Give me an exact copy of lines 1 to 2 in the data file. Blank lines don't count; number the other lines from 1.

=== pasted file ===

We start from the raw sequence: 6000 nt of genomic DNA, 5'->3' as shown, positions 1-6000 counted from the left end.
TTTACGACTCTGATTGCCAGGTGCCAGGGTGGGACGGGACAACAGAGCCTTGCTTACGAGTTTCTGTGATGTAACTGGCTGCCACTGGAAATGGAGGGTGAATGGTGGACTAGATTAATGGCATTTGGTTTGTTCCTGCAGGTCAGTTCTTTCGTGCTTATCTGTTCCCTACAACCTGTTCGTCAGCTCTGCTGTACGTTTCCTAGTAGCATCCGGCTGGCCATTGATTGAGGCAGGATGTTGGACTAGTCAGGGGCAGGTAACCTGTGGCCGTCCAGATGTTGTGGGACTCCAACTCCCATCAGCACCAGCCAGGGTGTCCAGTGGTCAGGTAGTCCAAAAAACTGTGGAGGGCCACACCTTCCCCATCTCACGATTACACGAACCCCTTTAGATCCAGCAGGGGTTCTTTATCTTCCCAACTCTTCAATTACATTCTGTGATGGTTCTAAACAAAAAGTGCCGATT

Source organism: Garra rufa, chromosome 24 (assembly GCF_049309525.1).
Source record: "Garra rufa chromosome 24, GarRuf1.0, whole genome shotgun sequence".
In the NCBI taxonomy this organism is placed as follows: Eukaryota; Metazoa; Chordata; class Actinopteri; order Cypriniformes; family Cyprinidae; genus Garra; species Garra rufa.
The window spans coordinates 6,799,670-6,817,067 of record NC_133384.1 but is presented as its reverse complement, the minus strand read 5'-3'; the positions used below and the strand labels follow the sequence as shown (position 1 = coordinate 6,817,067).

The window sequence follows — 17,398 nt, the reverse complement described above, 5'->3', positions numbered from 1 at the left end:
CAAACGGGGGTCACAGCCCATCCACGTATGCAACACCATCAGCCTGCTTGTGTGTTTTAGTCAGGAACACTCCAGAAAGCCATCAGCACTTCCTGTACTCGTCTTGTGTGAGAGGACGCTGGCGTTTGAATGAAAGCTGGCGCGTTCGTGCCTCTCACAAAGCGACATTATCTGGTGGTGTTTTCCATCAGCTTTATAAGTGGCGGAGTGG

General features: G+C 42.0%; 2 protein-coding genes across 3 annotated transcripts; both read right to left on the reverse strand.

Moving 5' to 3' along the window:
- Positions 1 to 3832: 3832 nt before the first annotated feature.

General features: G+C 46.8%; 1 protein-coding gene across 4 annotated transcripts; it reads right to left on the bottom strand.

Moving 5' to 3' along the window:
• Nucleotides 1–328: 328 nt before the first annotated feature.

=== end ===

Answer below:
We start from the raw sequence: 6000 nt of genomic DNA, 5'->3' as shown, positions 1-6000 counted from the left end.
TTTACGACTCTGATTGCCAGGTGCCAGGGTGGGACGGGACAACAGAGCCTTGCTTACGAGTTTCTGTGATGTAACTGGCTGCCACTGGAAATGGAGGGTGAATGGTGGACTAGATTAATGGCATTTGGTTTGTTCCTGCAGGTCAGTTCTTTCGTGCTTATCTGTTCCCTACAACCTGTTCGTCAGCTCTGCTGTACGTTTCCTAGTAGCATCCGGCTGGCCATTGATTGAGGCAGGATGTTGGACTAGTCAGGGGCAGGTAACCTGTGGCCGTCCAGATGTTGTGGGACTCCAACTCCCATCAGCACCAGCCAGGGTGTCCAGTGGTCAGGTAGTCCAAAAAACTGTGGAGGGCCACACCTTCCCCATCTCACGATTACACGAACCCCTTTAGATCCAGCAGGGGTTCTTTATCTTCCCAACTCTTCAATTACATTCTGTGATGGTTCTAAACAAAAAGTGCCGATT